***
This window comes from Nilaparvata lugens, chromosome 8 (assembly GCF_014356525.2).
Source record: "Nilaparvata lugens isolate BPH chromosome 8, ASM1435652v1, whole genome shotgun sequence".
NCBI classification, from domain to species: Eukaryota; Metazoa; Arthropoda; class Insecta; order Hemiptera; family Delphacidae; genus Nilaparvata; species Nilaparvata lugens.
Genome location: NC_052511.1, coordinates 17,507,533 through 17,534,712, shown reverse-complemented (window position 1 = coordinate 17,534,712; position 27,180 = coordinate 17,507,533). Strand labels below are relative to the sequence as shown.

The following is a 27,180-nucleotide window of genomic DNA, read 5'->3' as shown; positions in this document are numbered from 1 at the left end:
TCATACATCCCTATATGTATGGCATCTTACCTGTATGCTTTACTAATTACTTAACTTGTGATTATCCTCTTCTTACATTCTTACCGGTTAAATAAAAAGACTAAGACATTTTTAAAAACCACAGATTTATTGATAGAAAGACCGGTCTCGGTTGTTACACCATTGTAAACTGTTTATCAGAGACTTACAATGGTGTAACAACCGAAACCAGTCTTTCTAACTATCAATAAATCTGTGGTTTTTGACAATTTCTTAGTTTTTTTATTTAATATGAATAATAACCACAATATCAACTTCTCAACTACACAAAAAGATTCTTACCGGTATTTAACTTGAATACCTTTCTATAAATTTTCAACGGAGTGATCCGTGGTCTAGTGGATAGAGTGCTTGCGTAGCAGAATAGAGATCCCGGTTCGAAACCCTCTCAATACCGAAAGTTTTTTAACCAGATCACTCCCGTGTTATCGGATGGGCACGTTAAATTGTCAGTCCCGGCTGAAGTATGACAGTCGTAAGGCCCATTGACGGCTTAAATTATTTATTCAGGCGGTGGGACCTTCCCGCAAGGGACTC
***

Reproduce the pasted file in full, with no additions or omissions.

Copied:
This window comes from Nilaparvata lugens, chromosome 8 (assembly GCF_014356525.2).
Source record: "Nilaparvata lugens isolate BPH chromosome 8, ASM1435652v1, whole genome shotgun sequence".
NCBI classification, from domain to species: Eukaryota; Metazoa; Arthropoda; class Insecta; order Hemiptera; family Delphacidae; genus Nilaparvata; species Nilaparvata lugens.
Genome location: NC_052511.1, coordinates 17,507,533 through 17,534,712, shown reverse-complemented (window position 1 = coordinate 17,534,712; position 27,180 = coordinate 17,507,533). Strand labels below are relative to the sequence as shown.

The following is a 27,180-nucleotide window of genomic DNA, read 5'->3' as shown; positions in this document are numbered from 1 at the left end:
TCATACATCCCTATATGTATGGCATCTTACCTGTATGCTTTACTAATTACTTAACTTGTGATTATCCTCTTCTTACATTCTTACCGGTTAAATAAAAAGACTAAGACATTTTTAAAAACCACAGATTTATTGATAGAAAGACCGGTCTCGGTTGTTACACCATTGTAAACTGTTTATCAGAGACTTACAATGGTGTAACAACCGAAACCAGTCTTTCTAACTATCAATAAATCTGTGGTTTTTGACAATTTCTTAGTTTTTTTATTTAATATGAATAATAACCACAATATCAACTTCTCAACTACACAAAAAGATTCTTACCGGTATTTAACTTGAATACCTTTCTATAAATTTTCAACGGAGTGATCCGTGGTCTAGTGGATAGAGTGCTTGCGTAGCAGAATAGAGATCCCGGTTCGAAACCCTCTCAATACCGAAAGTTTTTTAACCAGATCACTCCCGTGTTATCGGATGGGCACGTTAAATTGTCAGTCCCGGCTGAAGTATGACAGTCGTAAGGCCCATTGACGGCTTAAATTATTTATTCAGGCGGTGGGACCTTCCCGCAAGGGACTC